Sammy Shaw (Marketing): Most challenging: Getting everything done. I am always excited to help out anyone who needs it and sometimes end up with a little too much on my plate. Most enjoyable: Finishing up a large project. Currently, I am researching media contacts on the East coast and in the Midwest that might be interested covering an upcoming author tour. It is satisfying to know that I am playing an essential role in the promotion of this tour, something that makes me feel truly valuable as an intern.
What is the “slush pile”? How many manuscripts do you read a day?
RS: Ah, the slush pile. One of the most inspiring things about Milkweed is that we accept and encourage submissions from the public. We have two open submission periods per year, and during that time we receive several thousand manuscripts that we, as interns, spend quite a bit of time reviewing. Some days I read as many as four or five manuscripts (and I’m pretty sure there are some super speedy intern readers that could double that number).
KK: I’ve read many manuscripts written by extremely talented authors, and it is one of the best parts of this internship. I never know when I click “open” on the file attachment if what I’m about to read is going to be in the hands of thousands of readers next year.
How does interning at a nonprofit differ from interning at other, for-profit businesses?
GS: For me the biggest difference between nonprofit and for-profit is the general attitude of the staff. No one is in publishing for the money, but especially not people at independent, nonprofit publishers. What you end up with is a small group of engaged (and engaging) people who really care about books.
Do you feel more engaged in the local literary arts scene?
SS: The thriving literary-arts scene was one of the main reasons I decided to move to the Twin Cities. One of the events I learned about thanks to Milkweed was Northern Spark, a nightlong arts-oriented extravaganza that spans the city.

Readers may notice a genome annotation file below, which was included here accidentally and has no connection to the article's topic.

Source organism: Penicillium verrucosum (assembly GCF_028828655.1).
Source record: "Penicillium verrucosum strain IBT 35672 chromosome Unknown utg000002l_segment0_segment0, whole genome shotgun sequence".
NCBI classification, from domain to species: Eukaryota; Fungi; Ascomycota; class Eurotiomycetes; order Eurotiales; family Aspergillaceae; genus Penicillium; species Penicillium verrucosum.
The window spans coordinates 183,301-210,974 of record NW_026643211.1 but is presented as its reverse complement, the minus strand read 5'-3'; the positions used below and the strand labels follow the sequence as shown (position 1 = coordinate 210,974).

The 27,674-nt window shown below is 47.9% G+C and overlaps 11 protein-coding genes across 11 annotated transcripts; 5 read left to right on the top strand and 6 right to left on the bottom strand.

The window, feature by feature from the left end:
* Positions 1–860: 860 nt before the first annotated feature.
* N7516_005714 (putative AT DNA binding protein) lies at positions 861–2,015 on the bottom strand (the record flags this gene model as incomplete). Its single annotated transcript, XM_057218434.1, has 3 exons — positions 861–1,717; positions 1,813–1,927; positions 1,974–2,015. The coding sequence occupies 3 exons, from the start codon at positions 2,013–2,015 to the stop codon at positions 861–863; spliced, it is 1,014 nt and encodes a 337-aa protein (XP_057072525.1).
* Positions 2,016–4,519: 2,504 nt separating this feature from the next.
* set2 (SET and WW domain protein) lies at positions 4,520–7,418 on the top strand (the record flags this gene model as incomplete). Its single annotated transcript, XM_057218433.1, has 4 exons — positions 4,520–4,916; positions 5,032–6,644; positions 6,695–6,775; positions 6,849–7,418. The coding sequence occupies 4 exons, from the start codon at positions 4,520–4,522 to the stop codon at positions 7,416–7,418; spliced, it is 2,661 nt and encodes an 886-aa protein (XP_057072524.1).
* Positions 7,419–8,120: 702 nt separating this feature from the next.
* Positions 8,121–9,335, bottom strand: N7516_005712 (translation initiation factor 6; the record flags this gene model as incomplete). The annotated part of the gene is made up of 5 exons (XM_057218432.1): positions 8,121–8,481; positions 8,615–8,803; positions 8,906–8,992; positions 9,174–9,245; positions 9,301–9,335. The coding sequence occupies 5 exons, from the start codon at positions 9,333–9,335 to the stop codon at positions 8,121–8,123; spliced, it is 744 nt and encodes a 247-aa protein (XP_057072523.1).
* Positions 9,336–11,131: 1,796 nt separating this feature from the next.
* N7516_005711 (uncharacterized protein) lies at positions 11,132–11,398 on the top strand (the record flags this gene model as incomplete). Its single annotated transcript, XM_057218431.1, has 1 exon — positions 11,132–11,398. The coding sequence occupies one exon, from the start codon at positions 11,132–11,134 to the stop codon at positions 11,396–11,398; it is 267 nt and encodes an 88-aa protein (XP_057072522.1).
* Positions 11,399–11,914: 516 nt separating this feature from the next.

KK: Milkweed has literary friends all over the country, and being a part of Milkweed means being a supporter of local literary arts and publishing. Milkweed’s neighbor, The Loft Literary Center, for example, holds classes for both children and adult writers. The adult classes delve into the worlds of publishing, copywriting, poetry, and they even have a class that teaches students how to write about wars and battle scenes. So cool.
What Milkweed book would you recommend to readers?
BH: Danielle Sosin’s The Long-Shining Waters is rich in historical detail and portrays three fantastic women: one in 1622, one in 1902, and one in 2000.
KK: I recommend Orion You Came and You Took All My Marbles by Kira Henehan, for if you’re in the mood for something delightfully wacky and slightly off its rocker.
TA: Fiction on a Stick, a collection of short stories written by authors who live in Minnesota, deserves to be read for its catchy title alone.
SS: I would recommend The Phoenix Gone, The Terrace Empty by Marilyn Chin. I would also recommend anything by Katrina Vandenberg; her poems are exquisite.
GS: I really loved The Tarball Chronicles. I don’t normally read book-length nonfiction, but David Gessner does a fantastic job at placing the Gulf Oil Spill in relation to larger aspects of our society.
RS: The Alphabet Not Unlike the World by Katrina Vandenberg. Read it, and see her read it, if you can. Beautiful poetry.
Don’t forget to apply for a Fall 2012 publishing internship at Milkweed Editions. The deadline is Sunday, July 15.